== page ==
Neighbors filed a series of lawsuits after the North Carolina Department of Environmental Quality, or DEQ, issued a permit to Hilton Properties in 2014. The lawsuits were eventually dropped.

DEQ issued on Dec. 15, 2017, a modified permit that included groundwater contaminant levels. The permit expires Feb. 25, 2024.

In addition to agreeing to pave a portion of the haul road, Hilton Properties modified its original SUP request to include the installation of a 10-foot-high fence and plants to create a buffer between Sledge Road and abutting private properties.

Mining would occur , 8 a.m. until 5 p.m. Monday – Friday. The operation would be closed on major holidays and weekends. The access road would have a posted speed limit of 15 mph.

“Overall, I feel like the applicant has made a pretty good attempt here to address some of the concerns along the road,” said Jeffrey Petroff, a member of the planning board.

Before casting their vote, board members asked Hilton Properties to add to the conditions of the SUP an assurance the haul road will be paved at a slant away from private properties to prevent runoff from going to residential lots.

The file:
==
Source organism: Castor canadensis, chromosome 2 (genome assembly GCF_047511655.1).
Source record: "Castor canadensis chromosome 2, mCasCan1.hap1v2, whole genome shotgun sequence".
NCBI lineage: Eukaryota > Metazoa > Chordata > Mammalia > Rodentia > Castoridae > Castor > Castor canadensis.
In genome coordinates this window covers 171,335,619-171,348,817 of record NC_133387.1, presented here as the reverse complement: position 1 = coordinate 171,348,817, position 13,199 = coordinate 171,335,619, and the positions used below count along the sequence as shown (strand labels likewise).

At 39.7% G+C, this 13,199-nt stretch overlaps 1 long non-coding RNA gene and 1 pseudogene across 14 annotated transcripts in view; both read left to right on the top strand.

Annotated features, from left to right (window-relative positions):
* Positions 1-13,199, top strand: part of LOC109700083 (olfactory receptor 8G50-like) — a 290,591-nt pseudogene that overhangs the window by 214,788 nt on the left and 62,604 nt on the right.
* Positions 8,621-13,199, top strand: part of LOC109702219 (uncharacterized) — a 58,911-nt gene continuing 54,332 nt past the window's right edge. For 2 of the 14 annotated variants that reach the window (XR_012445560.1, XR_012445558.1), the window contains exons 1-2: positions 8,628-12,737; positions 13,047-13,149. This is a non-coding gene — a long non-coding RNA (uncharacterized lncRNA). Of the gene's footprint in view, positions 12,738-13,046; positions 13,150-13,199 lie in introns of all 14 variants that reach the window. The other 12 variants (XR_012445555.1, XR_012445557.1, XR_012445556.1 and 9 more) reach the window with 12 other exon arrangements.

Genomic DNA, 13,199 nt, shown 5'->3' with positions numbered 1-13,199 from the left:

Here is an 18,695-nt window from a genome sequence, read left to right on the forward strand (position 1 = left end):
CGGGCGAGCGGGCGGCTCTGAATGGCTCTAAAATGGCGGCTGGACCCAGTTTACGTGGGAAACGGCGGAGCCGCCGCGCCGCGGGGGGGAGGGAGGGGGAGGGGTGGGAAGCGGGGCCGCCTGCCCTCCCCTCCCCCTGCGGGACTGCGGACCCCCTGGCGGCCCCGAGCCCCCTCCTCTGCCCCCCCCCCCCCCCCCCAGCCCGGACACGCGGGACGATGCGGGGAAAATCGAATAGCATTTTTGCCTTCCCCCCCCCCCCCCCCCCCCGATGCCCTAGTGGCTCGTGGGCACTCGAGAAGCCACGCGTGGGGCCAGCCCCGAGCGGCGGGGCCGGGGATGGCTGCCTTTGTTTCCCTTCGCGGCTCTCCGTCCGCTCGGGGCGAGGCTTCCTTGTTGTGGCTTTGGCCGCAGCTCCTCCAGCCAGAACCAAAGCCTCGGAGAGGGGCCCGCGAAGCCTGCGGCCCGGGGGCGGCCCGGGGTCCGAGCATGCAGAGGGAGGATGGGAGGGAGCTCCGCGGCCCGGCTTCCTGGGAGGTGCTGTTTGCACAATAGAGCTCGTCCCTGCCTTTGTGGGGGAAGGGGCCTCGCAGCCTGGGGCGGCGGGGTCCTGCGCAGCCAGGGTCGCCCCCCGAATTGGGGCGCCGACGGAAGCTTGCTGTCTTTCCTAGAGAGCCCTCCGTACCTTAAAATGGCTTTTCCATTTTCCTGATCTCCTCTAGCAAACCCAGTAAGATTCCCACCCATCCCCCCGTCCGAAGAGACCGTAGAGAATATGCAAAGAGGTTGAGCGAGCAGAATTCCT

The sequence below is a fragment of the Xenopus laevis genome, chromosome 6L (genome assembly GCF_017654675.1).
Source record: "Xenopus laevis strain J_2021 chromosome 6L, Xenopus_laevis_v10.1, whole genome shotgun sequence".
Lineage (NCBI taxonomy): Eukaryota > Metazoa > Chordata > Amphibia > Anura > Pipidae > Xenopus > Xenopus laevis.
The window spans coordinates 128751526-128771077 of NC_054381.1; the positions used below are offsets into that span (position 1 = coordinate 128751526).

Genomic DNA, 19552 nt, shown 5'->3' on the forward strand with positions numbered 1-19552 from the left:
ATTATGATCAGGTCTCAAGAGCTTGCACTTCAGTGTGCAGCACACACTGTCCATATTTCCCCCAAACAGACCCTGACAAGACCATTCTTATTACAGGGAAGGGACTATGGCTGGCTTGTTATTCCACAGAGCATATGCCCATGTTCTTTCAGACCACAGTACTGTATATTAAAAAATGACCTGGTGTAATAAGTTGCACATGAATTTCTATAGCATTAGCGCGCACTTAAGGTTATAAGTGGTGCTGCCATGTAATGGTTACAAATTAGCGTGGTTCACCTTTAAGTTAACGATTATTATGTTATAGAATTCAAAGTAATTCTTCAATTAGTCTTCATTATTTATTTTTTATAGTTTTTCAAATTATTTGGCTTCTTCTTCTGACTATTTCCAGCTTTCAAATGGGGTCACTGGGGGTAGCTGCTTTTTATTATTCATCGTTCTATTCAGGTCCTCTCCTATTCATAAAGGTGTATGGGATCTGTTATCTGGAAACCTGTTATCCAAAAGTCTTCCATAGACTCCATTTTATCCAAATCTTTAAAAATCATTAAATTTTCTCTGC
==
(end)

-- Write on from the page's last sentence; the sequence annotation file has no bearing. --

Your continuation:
The New Hanover County Board of Commissioners will tentatively consider the SUP application request at its meeting April 1.

About the Author

Trista Talton

Trista Talton is a native North Carolinian who, shortly after graduating from Appalachian State University in 1996, took her first newspaper job as a reporter for the Hickory Daily Record. She has since migrated to the coast, covering everything from education and local governments to law enforcement, the environment and the military, including an embed with Marines in Kuwait for the start of the Iraq war in 2003. She has been a Coastal Review Online contributing writer since 2011 focusing on coastal-related issues from Onslow to Brunswick counties. She lives with her husband and two sons in Jacksonville.